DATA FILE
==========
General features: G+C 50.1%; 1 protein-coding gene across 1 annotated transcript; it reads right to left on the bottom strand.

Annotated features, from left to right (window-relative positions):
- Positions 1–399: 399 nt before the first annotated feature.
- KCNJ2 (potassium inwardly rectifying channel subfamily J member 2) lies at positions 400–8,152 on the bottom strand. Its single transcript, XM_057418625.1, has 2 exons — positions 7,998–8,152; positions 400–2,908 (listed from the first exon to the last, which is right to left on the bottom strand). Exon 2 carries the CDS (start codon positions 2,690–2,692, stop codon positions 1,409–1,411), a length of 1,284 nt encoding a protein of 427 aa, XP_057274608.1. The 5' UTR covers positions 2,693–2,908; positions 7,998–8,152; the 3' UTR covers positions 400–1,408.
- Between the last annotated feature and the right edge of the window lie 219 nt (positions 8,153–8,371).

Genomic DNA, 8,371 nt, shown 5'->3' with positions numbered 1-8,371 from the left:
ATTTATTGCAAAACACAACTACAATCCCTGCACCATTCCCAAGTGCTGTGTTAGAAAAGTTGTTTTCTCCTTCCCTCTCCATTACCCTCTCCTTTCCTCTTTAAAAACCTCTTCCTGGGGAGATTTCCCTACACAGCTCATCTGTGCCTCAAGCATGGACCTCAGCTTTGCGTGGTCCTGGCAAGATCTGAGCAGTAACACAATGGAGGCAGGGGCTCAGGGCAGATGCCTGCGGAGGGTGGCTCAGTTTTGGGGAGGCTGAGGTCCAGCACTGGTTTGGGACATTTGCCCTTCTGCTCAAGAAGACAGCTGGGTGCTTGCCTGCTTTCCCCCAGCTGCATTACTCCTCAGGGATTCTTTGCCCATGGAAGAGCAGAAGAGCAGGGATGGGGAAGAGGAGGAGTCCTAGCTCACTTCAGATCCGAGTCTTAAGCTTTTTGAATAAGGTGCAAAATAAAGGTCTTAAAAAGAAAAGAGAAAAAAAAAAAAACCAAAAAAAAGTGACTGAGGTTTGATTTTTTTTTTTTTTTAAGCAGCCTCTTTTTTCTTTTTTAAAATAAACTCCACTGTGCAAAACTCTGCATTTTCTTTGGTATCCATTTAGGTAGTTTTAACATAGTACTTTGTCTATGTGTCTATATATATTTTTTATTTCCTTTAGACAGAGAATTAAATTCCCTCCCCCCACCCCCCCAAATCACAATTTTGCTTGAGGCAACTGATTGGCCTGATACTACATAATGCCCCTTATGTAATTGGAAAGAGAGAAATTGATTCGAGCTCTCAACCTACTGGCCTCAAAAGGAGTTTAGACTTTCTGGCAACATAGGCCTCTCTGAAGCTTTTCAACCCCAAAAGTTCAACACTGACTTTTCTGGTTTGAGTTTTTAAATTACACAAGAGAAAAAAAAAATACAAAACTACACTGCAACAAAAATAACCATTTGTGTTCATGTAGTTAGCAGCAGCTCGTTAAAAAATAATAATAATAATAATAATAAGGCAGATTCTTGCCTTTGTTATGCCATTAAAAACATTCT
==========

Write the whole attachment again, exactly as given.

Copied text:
General features: G+C 50.1%; 1 protein-coding gene across 1 annotated transcript; it reads right to left on the bottom strand.

Annotated features, from left to right (window-relative positions):
- Positions 1–399: 399 nt before the first annotated feature.
- KCNJ2 (potassium inwardly rectifying channel subfamily J member 2) lies at positions 400–8,152 on the bottom strand. Its single transcript, XM_057418625.1, has 2 exons — positions 7,998–8,152; positions 400–2,908 (listed from the first exon to the last, which is right to left on the bottom strand). Exon 2 carries the CDS (start codon positions 2,690–2,692, stop codon positions 1,409–1,411), a length of 1,284 nt encoding a protein of 427 aa, XP_057274608.1. The 5' UTR covers positions 2,693–2,908; positions 7,998–8,152; the 3' UTR covers positions 400–1,408.
- Between the last annotated feature and the right edge of the window lie 219 nt (positions 8,153–8,371).

Genomic DNA, 8,371 nt, shown 5'->3' with positions numbered 1-8,371 from the left:
ATTTATTGCAAAACACAACTACAATCCCTGCACCATTCCCAAGTGCTGTGTTAGAAAAGTTGTTTTCTCCTTCCCTCTCCATTACCCTCTCCTTTCCTCTTTAAAAACCTCTTCCTGGGGAGATTTCCCTACACAGCTCATCTGTGCCTCAAGCATGGACCTCAGCTTTGCGTGGTCCTGGCAAGATCTGAGCAGTAACACAATGGAGGCAGGGGCTCAGGGCAGATGCCTGCGGAGGGTGGCTCAGTTTTGGGGAGGCTGAGGTCCAGCACTGGTTTGGGACATTTGCCCTTCTGCTCAAGAAGACAGCTGGGTGCTTGCCTGCTTTCCCCCAGCTGCATTACTCCTCAGGGATTCTTTGCCCATGGAAGAGCAGAAGAGCAGGGATGGGGAAGAGGAGGAGTCCTAGCTCACTTCAGATCCGAGTCTTAAGCTTTTTGAATAAGGTGCAAAATAAAGGTCTTAAAAAGAAAAGAGAAAAAAAAAAAAACCAAAAAAAAGTGACTGAGGTTTGATTTTTTTTTTTTTTTAAGCAGCCTCTTTTTTCTTTTTTAAAATAAACTCCACTGTGCAAAACTCTGCATTTTCTTTGGTATCCATTTAGGTAGTTTTAACATAGTACTTTGTCTATGTGTCTATATATATTTTTTATTTCCTTTAGACAGAGAATTAAATTCCCTCCCCCCACCCCCCCAAATCACAATTTTGCTTGAGGCAACTGATTGGCCTGATACTACATAATGCCCCTTATGTAATTGGAAAGAGAGAAATTGATTCGAGCTCTCAACCTACTGGCCTCAAAAGGAGTTTAGACTTTCTGGCAACATAGGCCTCTCTGAAGCTTTTCAACCCCAAAAGTTCAACACTGACTTTTCTGGTTTGAGTTTTTAAATTACACAAGAGAAAAAAAAAATACAAAACTACACTGCAACAAAAATAACCATTTGTGTTCATGTAGTTAGCAGCAGCTCGTTAAAAAATAATAATAATAATAATAATAAGGCAGATTCTTGCCTTTGTTATGCCATTAAAAACATTCT